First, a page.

By Louise B. 04/22/2011
Plug the holes that you can with steel wool. Get a cat.
If you are renting an apartment, this seems to me to be the landlords job to stop up the holes and get an exterminator, but if that is not an option, you have to take your own action.
Is there a rodent bait that is safe for dogs? Our barn has a number of rodents, rats. To keep family dogs safe should they find dead one, I do not use poison.
I need a safe way to reduce (kill) rodents. I have tried glue boards and traps they just don't work. We keep feed in heavy metal trash cans with snug lids in a closed feed room. Yet the rats still thrive. I am ready to consider using poison, so please help. Thanks.
Hardiness Zone: 8b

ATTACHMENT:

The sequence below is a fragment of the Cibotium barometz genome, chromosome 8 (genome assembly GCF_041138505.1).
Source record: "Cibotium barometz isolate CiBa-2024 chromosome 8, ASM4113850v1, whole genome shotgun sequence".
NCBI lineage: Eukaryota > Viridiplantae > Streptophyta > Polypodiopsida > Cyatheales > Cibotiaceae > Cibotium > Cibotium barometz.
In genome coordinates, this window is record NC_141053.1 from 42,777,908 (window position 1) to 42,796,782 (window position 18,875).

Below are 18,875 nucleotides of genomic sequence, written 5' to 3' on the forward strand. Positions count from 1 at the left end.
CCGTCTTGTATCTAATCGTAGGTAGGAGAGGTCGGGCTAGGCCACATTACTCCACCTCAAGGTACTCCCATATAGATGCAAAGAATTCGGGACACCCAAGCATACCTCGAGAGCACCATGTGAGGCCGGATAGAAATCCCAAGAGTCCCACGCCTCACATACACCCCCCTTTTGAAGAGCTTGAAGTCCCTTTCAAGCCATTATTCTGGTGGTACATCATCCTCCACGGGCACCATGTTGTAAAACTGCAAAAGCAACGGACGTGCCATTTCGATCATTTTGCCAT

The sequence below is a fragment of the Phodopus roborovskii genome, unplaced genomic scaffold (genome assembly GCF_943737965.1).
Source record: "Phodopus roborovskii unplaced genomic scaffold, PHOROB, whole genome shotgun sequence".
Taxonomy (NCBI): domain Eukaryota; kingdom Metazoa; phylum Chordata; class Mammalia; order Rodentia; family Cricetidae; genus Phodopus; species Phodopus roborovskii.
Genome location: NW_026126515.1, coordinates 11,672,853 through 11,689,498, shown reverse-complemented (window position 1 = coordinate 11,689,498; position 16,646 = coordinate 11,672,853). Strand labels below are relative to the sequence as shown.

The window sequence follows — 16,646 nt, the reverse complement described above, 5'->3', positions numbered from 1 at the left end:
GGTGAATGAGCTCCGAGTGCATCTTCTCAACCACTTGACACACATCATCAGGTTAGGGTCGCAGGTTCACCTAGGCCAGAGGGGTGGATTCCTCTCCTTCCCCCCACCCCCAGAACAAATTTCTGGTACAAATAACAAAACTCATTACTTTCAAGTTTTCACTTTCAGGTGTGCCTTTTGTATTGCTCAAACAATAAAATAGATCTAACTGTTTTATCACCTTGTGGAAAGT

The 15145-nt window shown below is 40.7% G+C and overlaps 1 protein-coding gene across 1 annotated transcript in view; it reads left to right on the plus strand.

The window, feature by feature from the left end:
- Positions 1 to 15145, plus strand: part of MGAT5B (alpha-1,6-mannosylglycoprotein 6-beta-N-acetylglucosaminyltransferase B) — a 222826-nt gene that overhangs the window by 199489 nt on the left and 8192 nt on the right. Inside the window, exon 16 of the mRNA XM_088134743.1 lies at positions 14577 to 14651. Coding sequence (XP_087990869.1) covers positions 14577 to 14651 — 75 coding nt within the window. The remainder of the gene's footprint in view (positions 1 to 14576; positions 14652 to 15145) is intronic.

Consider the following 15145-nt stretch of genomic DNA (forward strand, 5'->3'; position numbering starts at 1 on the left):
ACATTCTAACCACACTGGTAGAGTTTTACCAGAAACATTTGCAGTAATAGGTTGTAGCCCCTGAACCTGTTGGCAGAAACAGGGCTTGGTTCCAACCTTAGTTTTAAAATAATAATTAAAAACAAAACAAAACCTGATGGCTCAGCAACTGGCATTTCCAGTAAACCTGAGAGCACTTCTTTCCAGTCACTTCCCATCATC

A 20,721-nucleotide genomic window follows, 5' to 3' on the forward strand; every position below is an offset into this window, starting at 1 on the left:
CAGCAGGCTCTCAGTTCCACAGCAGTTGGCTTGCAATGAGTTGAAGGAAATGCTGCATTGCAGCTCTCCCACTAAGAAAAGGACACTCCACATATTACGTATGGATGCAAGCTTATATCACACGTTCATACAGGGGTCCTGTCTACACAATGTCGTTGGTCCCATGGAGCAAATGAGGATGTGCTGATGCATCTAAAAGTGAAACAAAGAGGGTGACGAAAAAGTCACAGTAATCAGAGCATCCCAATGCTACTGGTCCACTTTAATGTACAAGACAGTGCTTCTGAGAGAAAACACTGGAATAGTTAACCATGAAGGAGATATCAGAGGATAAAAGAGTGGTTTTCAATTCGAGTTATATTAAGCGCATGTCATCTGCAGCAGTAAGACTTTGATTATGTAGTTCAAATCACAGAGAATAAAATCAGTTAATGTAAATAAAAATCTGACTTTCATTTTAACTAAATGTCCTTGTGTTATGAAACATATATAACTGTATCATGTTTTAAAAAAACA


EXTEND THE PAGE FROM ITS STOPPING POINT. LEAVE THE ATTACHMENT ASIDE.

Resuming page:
By Cindi from Ocala, FL
By SANDI 04/01/2011
Any snapping type trap might injure an animal you don't want to hurt. Poison will kill the rats and those animals which might try to eat it. One reader suggesting you let your dog become a rat eater by feeding it less was really sick. Can you call an exterminator to see what they might try? Good luck to you.
Is it true that if a rodent dies from the poison D Con, it does not leave an odor?
By cricket from San Diego, CA
As a training Vet Tech and having gone to school with people in funeral service, Medical fields and near taxidermists i can say one thing. Dead things smell! (even after being pumped with formaldehyde and other preservative the scent of decay can be smelt on people at least.
As the body decays going threw the may stages of decomposition it's bound to leave a tall tale Odor. The body issues turning to a soupy slush of flesh blood and liquified organs no amount of poison or air freshener outside of professional death scene clean up can completely remove the Oder. It may take a bit more time since its dehydrated (the poison) but overall if left in the walls or house it will smell once it begins liquefying.